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Using complex exponentials

  1. May 6, 2009 #1
    ∫_0^∞ e^-x sin (ax) dx

    integrating from 0 to infinity for e^-x sin (ax)

    i was wondering that if i use complex exponentials for this will it be the same as solving for ∫_0^∞ e^-x cos (ax) dx. Will it make any difference if there is sin instead of cos because i know how to solve for cos (ax) but i dont know if it makes any difference if the cos is replaced by a sin.. does it make any difference?

    cheers
     
  2. jcsd
  3. May 6, 2009 #2

    Dick

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    It makes a difference in the sense that the answer is different, yes. The technique is pretty much the same, if that's what you mean.
     
  4. May 6, 2009 #3
    yup, because if i use cos (ax) i can replace it with e ^ i(ax) because i can use the complex exponential there. But what do i use for sin (ax).. i will just do what i did for cos (ax)

    ∫_0^∞ e^-x. e^i(ax) ..... (((since ∫_0^∞ e-x (cos ax + isin ax) dx)))

    Therefore we get:

    ∫_0^∞ e^-(1-ia)x dx

    then i can go ahead from there to get 1/ 1 + a^2.... now the only thing i am confused with is that this is for the complex exp. for cos (ax) what will it be for sin (ax)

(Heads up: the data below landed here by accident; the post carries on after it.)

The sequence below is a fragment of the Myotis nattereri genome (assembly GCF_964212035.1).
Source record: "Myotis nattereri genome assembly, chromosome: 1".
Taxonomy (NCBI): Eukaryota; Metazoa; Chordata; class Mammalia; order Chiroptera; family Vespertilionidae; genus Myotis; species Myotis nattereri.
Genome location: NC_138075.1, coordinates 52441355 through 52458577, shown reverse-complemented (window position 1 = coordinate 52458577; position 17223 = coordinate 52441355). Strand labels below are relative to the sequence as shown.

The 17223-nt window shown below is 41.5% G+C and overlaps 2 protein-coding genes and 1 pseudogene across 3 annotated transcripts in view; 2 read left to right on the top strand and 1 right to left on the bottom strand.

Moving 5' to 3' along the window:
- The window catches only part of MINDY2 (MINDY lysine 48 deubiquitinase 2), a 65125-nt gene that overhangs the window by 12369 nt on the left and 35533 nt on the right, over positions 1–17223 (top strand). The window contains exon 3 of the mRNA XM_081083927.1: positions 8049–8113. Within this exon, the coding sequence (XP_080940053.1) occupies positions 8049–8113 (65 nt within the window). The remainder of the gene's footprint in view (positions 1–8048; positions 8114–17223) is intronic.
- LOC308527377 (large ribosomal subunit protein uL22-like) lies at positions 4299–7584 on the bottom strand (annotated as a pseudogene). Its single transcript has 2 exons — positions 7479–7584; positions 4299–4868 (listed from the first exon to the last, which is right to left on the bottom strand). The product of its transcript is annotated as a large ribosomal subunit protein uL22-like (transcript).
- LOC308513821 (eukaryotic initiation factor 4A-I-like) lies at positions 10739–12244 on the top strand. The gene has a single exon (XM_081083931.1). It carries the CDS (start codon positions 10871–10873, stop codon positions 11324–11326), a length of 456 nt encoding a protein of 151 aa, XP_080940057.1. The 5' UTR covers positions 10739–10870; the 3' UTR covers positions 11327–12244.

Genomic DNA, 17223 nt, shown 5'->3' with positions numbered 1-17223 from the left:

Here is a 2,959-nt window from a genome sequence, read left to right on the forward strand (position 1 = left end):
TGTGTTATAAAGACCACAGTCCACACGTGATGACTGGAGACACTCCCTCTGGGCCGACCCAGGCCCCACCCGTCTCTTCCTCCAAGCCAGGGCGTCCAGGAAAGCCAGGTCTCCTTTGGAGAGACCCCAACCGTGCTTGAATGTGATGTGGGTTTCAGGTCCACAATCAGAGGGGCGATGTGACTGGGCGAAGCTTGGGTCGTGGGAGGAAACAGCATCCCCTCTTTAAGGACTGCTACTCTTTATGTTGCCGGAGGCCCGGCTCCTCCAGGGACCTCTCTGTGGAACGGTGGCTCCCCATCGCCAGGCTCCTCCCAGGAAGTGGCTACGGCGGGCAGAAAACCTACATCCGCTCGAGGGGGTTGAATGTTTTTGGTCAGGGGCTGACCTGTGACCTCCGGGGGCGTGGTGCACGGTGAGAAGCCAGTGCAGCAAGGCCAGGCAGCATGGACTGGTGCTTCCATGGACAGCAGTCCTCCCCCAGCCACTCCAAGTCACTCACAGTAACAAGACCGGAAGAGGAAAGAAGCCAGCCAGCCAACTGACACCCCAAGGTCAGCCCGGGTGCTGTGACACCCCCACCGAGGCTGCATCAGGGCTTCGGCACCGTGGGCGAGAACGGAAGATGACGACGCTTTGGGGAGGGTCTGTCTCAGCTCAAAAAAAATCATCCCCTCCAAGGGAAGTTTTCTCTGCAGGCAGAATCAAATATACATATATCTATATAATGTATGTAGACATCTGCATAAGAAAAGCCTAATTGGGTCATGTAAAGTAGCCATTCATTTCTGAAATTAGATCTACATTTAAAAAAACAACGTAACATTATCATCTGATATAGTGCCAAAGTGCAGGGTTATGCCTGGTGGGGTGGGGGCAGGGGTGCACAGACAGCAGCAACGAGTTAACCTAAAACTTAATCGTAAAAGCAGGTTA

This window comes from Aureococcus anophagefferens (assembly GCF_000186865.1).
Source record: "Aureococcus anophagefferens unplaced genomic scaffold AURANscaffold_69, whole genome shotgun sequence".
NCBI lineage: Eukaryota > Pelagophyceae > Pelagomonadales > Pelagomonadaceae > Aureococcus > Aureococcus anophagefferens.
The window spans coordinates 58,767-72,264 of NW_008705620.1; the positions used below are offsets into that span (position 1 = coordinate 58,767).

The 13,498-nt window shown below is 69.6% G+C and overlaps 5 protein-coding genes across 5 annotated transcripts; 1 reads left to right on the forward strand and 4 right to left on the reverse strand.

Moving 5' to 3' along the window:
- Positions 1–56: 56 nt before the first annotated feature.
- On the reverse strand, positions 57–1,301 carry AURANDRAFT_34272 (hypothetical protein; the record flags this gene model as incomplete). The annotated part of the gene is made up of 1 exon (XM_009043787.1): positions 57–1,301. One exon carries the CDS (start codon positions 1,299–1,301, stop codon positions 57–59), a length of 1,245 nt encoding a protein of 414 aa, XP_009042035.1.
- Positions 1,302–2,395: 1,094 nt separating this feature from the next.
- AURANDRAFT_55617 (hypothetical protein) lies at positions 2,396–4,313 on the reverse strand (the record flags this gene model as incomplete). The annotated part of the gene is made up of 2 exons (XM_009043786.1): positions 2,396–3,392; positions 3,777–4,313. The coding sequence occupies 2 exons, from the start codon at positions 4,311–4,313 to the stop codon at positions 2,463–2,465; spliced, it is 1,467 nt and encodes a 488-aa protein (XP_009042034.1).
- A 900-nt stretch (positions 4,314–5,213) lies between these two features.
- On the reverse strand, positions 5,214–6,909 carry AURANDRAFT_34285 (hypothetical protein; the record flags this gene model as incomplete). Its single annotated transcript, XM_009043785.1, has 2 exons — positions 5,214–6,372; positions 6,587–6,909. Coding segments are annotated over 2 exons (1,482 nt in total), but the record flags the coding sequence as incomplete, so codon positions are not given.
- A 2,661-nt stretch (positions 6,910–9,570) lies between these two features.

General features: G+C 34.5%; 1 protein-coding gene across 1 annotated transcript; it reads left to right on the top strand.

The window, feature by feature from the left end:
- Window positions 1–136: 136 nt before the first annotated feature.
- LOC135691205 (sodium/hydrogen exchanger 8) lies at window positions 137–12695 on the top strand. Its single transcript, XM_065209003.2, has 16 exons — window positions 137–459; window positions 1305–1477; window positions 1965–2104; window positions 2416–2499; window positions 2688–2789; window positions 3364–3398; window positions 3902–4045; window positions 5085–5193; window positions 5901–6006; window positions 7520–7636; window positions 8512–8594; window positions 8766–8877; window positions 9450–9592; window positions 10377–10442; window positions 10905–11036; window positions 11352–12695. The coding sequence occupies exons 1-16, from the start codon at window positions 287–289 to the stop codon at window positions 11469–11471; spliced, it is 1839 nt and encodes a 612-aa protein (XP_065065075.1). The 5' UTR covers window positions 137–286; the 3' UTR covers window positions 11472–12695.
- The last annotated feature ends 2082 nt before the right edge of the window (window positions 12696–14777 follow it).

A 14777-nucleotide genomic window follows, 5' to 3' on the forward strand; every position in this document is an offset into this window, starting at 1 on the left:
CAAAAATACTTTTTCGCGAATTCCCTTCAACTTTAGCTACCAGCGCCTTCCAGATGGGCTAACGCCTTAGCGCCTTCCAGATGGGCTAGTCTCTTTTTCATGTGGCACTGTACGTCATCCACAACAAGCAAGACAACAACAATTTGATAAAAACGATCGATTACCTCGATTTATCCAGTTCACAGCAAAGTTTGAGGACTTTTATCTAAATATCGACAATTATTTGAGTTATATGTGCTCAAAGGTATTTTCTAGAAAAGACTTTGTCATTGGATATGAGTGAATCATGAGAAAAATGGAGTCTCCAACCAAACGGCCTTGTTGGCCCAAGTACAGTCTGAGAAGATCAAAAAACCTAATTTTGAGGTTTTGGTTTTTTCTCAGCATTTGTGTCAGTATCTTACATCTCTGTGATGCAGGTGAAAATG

5. May 7, 2009 #4

    Cyosis

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    Are you claiming that [itex]\cos ax+i \sin ax=\cos a x[/itex]? This is of course not true. Try [itex]\sin x=Im(e^{i x})[/itex].
     
  6. May 7, 2009 #5

    HallsofIvy

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    You can't just "replace it with e^i(ax)". e^(iax)= cos(x)+ i sin(x). You can replace cos(x) with e^i(ax) and then just take the real part of the answer. And, of course, with sin(ax) you can replace it with e^i(ax) and take only the imaginary part of the answer.

     
  7. May 7, 2009 #6
    ahhh i get it.. sweet.. thank u
     
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